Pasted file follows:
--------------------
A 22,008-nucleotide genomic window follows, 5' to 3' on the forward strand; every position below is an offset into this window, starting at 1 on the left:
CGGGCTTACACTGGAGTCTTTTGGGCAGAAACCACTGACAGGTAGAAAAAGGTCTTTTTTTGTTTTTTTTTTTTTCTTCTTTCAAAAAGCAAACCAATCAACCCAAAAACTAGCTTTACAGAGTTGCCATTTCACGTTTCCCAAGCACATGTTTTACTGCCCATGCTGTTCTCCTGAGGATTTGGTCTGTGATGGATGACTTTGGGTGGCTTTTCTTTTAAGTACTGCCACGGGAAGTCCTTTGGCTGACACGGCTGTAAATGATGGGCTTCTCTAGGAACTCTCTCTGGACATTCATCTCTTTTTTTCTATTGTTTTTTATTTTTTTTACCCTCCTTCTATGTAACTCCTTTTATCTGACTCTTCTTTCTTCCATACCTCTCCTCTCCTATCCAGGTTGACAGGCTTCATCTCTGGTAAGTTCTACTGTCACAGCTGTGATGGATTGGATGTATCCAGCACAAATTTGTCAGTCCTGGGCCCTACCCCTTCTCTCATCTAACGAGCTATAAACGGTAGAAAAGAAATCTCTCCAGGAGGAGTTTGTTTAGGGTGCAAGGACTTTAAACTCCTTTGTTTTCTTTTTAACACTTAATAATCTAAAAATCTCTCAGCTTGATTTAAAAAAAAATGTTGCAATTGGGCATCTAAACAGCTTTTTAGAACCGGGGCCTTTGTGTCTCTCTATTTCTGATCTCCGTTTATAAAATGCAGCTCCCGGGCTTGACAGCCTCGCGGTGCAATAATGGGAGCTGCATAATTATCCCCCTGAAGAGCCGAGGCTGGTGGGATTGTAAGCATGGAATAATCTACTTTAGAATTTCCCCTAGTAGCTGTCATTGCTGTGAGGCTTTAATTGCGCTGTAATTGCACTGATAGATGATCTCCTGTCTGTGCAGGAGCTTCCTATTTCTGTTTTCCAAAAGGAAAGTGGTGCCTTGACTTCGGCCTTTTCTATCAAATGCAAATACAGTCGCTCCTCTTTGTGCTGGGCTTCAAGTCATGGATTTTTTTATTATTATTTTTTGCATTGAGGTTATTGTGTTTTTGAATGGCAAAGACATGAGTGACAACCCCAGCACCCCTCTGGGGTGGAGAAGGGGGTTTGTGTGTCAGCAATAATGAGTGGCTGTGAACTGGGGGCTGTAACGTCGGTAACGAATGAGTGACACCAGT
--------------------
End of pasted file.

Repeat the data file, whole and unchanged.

A 22,008-nucleotide genomic window follows, 5' to 3' on the forward strand; every position below is an offset into this window, starting at 1 on the left:
CGGGCTTACACTGGAGTCTTTTGGGCAGAAACCACTGACAGGTAGAAAAAGGTCTTTTTTTGTTTTTTTTTTTTTCTTCTTTCAAAAAGCAAACCAATCAACCCAAAAACTAGCTTTACAGAGTTGCCATTTCACGTTTCCCAAGCACATGTTTTACTGCCCATGCTGTTCTCCTGAGGATTTGGTCTGTGATGGATGACTTTGGGTGGCTTTTCTTTTAAGTACTGCCACGGGAAGTCCTTTGGCTGACACGGCTGTAAATGATGGGCTTCTCTAGGAACTCTCTCTGGACATTCATCTCTTTTTTTCTATTGTTTTTTATTTTTTTTACCCTCCTTCTATGTAACTCCTTTTATCTGACTCTTCTTTCTTCCATACCTCTCCTCTCCTATCCAGGTTGACAGGCTTCATCTCTGGTAAGTTCTACTGTCACAGCTGTGATGGATTGGATGTATCCAGCACAAATTTGTCAGTCCTGGGCCCTACCCCTTCTCTCATCTAACGAGCTATAAACGGTAGAAAAGAAATCTCTCCAGGAGGAGTTTGTTTAGGGTGCAAGGACTTTAAACTCCTTTGTTTTCTTTTTAACACTTAATAATCTAAAAATCTCTCAGCTTGATTTAAAAAAAAATGTTGCAATTGGGCATCTAAACAGCTTTTTAGAACCGGGGCCTTTGTGTCTCTCTATTTCTGATCTCCGTTTATAAAATGCAGCTCCCGGGCTTGACAGCCTCGCGGTGCAATAATGGGAGCTGCATAATTATCCCCCTGAAGAGCCGAGGCTGGTGGGATTGTAAGCATGGAATAATCTACTTTAGAATTTCCCCTAGTAGCTGTCATTGCTGTGAGGCTTTAATTGCGCTGTAATTGCACTGATAGATGATCTCCTGTCTGTGCAGGAGCTTCCTATTTCTGTTTTCCAAAAGGAAAGTGGTGCCTTGACTTCGGCCTTTTCTATCAAATGCAAATACAGTCGCTCCTCTTTGTGCTGGGCTTCAAGTCATGGATTTTTTTATTATTATTTTTTGCATTGAGGTTATTGTGTTTTTGAATGGCAAAGACATGAGTGACAACCCCAGCACCCCTCTGGGGTGGAGAAGGGGGTTTGTGTGTCAGCAATAATGAGTGGCTGTGAACTGGGGGCTGTAACGTCGGTAACGAATGAGTGACACCAGT